B. SERIAL – EACH BIT OF A WORD IS TRANSFERRED ONE AFTER ANOTHER WHICH EACH BIT BEING
TRANSFERRED FOR A FIXED INTERVAL OF TIME (𝑡). ALSO CALLED SERIAL-BY-BIT
PROS. MORE PRACTICAL FOR LONG-DISTANCE COMMUNICATIONS
CONS. SLIGHTLY SLOWER THAN PARALLEL TRANSMISSION

2 KINDS OF SERIAL TRANSMISSION


i. ASYNCHRONOUS – EACH DATA WORD IS ACCOMPANIED BY STOP AND START BITS THAT
IDENTIFY THE BEGINNING AND ENDING OF THE CODE WORD
1. START BIT – USUALLY REPRESENTED BY A LOGIC ‘LOW’ OR TRANSITION FROM
MARK-TO-SPACE
2. STOP BIT – USUALLY REPRESENTED BY A LOGIC ‘HIGH’ OR TRANSITION FROM
SPACE-TO-MARK

BIT EFFICIENCY
𝑁𝐷
𝜂= × 100%
𝑁𝑇
WHERE,
𝜂 = BIT EFFICIENCY
𝑁𝐷 = NUMBER OF DATA BITS
𝑁𝐷 = NUMBER OF TOTAL BITS

ii. SYNCHRONOUS – DATA IS USUALLY TRANSMITTED IN MULTIWORD BLOCKS. THESE


BLOCKS MAY CONTAIN HUNDREDS OR EVEN THOUSANDS OF CHARACTERS OR CODE
WORDS. SYNCHRONIZATION BLOCKS ARE PLACED AT THE BEGINNING AND AT THE END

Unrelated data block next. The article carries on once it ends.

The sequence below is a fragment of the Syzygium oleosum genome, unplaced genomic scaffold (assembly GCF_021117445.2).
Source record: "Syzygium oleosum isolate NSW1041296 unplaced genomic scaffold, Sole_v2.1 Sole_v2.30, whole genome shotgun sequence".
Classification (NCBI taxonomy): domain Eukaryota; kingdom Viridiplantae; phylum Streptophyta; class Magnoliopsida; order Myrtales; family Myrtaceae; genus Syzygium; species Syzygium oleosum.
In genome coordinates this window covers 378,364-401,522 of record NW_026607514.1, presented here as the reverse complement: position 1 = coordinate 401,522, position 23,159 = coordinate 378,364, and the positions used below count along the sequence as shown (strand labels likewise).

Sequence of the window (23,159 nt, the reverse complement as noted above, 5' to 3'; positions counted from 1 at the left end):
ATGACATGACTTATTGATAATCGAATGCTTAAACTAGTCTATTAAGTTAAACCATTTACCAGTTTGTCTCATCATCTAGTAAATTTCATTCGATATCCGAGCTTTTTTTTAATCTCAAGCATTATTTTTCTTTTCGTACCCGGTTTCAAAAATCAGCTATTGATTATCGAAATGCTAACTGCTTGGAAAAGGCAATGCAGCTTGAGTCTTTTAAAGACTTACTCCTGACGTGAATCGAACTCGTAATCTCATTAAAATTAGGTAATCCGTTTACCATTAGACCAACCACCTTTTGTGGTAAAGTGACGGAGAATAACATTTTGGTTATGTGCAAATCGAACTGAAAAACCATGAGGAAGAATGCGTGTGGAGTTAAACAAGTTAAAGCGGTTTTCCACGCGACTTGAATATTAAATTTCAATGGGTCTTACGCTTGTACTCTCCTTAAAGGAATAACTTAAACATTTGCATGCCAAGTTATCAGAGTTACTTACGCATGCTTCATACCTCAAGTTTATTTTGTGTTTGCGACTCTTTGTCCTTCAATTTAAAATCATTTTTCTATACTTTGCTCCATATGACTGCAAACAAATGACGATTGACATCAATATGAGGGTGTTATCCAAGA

OF THE BLOCK.

III. MEASURES OF SPEED OF TRANSMISSION


A. BIT RATE – NUMBER OF BITS PER UNIT OF TIME
B. BAUD RATE – NUMBER OF SIGNALING ELEMENTS OR SYMBOLS THAT OCCUR IN A UNIT OF TIME
CODING SYSTEM NO. OF BITS PER NO. OF ENCODING
SYMBOL LEVELS
BPSK 1 2 BITRATE = BAUD RATE
QPSK 2 4 BITRATE = 2 * BAUDRATE
8-PSK 3 8 BITRATE = 3 * BAUDRATE
16-PSK 4 16 BITRATE = 4 * BAUDRATE
64-PSK 5 32 BITRATE = 5 * BAUDRATE

IV. INFORMATION THEORY


- STUDY OF THE MOST EFFICIENT WAY TO TRANSMIT INFORMATION

A. HARTLEY’S LAW – THE GREATER THE NUMBER OF BITS TRANSMITTED IN A GIVEN TIME, THE
GREATER THE AMOUNT OF INFORMATION THAT IS CONVEYED.

𝐶 = 2𝐵
WHERE,
𝐶 = CHANNEL CAPACITY, bit/s
𝐵 = BANDWIDTH, Hz

BY TAKING INTO CONSIDERATION MULTIPLE CODING SCHEMES,

𝐶 = 2𝐵 log 2 𝑁
WHERE,
𝐶 = CHANNEL CAPACITY, bit/s
𝐵 = BANDWIDTH, Hz
𝑁 = NUMBER OF ENCODING LEVELS

B. SHANNON-HARTLEY THEOREM – CHANNEL CAPACITY WITH THE CONSIDERATION OF THE


PRESENCE OF GAUSSIAN NOISE WHICH REDUCES THE AMOUNT OF INFORMATION
TRANSMITTED
𝑪 = 𝑩 𝐥𝐨𝐠 𝟐 (𝟏 + 𝑺/𝑵)
WHERE,
𝐶 = CHANNEL CAPACITY, bit/s
𝐵 = BANDWIDTH, Hz
𝑆/𝑁 = SIGNAL-TO-NOISE POWER RATIO

REFERENCES:
TOMASI, W., ELECTRONIC COMMUNICATIONS SYSTEMS, 2004
BLAKE, R., ELECTRONIC COMMUNICATION SYSTEMS, 2002
FRENZEL, L., PRINCIPLES OF ELECTRONIC COMMUNICATION SYSTEMS, 2016